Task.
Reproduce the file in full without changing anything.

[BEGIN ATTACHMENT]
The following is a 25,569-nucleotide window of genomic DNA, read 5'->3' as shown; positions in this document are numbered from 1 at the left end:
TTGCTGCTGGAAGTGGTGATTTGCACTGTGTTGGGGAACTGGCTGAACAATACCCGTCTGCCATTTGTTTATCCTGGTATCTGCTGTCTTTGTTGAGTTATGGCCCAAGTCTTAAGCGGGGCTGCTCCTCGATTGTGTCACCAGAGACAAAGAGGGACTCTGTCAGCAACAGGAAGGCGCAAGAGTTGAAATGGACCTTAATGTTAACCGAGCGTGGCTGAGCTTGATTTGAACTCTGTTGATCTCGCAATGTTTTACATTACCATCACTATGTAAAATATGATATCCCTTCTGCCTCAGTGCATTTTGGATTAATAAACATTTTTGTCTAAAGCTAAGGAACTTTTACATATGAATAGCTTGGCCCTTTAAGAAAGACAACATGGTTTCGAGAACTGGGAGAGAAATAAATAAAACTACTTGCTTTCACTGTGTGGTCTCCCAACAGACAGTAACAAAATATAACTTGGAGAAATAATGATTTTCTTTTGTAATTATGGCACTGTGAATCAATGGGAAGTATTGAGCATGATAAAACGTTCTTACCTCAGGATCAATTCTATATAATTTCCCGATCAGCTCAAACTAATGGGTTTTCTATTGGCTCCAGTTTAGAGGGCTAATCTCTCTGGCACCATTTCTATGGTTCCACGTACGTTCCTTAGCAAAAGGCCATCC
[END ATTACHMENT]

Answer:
The following is a 25,569-nucleotide window of genomic DNA, read 5'->3' as shown; positions in this document are numbered from 1 at the left end:
TTGCTGCTGGAAGTGGTGATTTGCACTGTGTTGGGGAACTGGCTGAACAATACCCGTCTGCCATTTGTTTATCCTGGTATCTGCTGTCTTTGTTGAGTTATGGCCCAAGTCTTAAGCGGGGCTGCTCCTCGATTGTGTCACCAGAGACAAAGAGGGACTCTGTCAGCAACAGGAAGGCGCAAGAGTTGAAATGGACCTTAATGTTAACCGAGCGTGGCTGAGCTTGATTTGAACTCTGTTGATCTCGCAATGTTTTACATTACCATCACTATGTAAAATATGATATCCCTTCTGCCTCAGTGCATTTTGGATTAATAAACATTTTTGTCTAAAGCTAAGGAACTTTTACATATGAATAGCTTGGCCCTTTAAGAAAGACAACATGGTTTCGAGAACTGGGAGAGAAATAAATAAAACTACTTGCTTTCACTGTGTGGTCTCCCAACAGACAGTAACAAAATATAACTTGGAGAAATAATGATTTTCTTTTGTAATTATGGCACTGTGAATCAATGGGAAGTATTGAGCATGATAAAACGTTCTTACCTCAGGATCAATTCTATATAATTTCCCGATCAGCTCAAACTAATGGGTTTTCTATTGGCTCCAGTTTAGAGGGCTAATCTCTCTGGCACCATTTCTATGGTTCCACGTACGTTCCTTAGCAAAAGGCCATCC